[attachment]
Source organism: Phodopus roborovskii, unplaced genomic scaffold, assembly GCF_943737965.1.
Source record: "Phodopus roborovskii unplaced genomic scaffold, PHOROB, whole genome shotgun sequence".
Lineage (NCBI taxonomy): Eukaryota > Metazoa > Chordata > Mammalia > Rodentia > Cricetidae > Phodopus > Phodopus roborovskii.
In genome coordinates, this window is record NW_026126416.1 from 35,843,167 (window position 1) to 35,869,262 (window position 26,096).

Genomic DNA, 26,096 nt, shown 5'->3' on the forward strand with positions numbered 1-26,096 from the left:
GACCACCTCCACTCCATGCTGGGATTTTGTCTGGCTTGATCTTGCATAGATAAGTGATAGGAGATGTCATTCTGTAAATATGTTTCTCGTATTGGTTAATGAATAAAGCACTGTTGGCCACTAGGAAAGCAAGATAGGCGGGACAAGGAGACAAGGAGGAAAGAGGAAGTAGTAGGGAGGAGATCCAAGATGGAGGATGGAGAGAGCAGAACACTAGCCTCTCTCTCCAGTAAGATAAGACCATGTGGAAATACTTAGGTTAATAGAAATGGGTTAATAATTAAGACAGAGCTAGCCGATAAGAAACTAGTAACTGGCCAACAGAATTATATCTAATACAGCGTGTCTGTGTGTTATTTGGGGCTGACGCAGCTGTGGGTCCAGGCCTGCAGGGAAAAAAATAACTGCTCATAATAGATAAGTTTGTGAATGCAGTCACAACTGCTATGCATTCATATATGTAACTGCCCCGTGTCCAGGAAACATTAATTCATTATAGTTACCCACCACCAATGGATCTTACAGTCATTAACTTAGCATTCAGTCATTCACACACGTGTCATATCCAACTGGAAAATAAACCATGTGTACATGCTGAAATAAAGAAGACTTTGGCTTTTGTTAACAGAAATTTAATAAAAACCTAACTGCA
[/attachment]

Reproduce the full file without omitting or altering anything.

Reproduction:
Source organism: Phodopus roborovskii, unplaced genomic scaffold, assembly GCF_943737965.1.
Source record: "Phodopus roborovskii unplaced genomic scaffold, PHOROB, whole genome shotgun sequence".
Lineage (NCBI taxonomy): Eukaryota > Metazoa > Chordata > Mammalia > Rodentia > Cricetidae > Phodopus > Phodopus roborovskii.
In genome coordinates, this window is record NW_026126416.1 from 35,843,167 (window position 1) to 35,869,262 (window position 26,096).

Genomic DNA, 26,096 nt, shown 5'->3' on the forward strand with positions numbered 1-26,096 from the left:
GACCACCTCCACTCCATGCTGGGATTTTGTCTGGCTTGATCTTGCATAGATAAGTGATAGGAGATGTCATTCTGTAAATATGTTTCTCGTATTGGTTAATGAATAAAGCACTGTTGGCCACTAGGAAAGCAAGATAGGCGGGACAAGGAGACAAGGAGGAAAGAGGAAGTAGTAGGGAGGAGATCCAAGATGGAGGATGGAGAGAGCAGAACACTAGCCTCTCTCTCCAGTAAGATAAGACCATGTGGAAATACTTAGGTTAATAGAAATGGGTTAATAATTAAGACAGAGCTAGCCGATAAGAAACTAGTAACTGGCCAACAGAATTATATCTAATACAGCGTGTCTGTGTGTTATTTGGGGCTGACGCAGCTGTGGGTCCAGGCCTGCAGGGAAAAAAATAACTGCTCATAATAGATAAGTTTGTGAATGCAGTCACAACTGCTATGCATTCATATATGTAACTGCCCCGTGTCCAGGAAACATTAATTCATTATAGTTACCCACCACCAATGGATCTTACAGTCATTAACTTAGCATTCAGTCATTCACACACGTGTCATATCCAACTGGAAAATAAACCATGTGTACATGCTGAAATAAAGAAGACTTTGGCTTTTGTTAACAGAAATTTAATAAAAACCTAACTGCA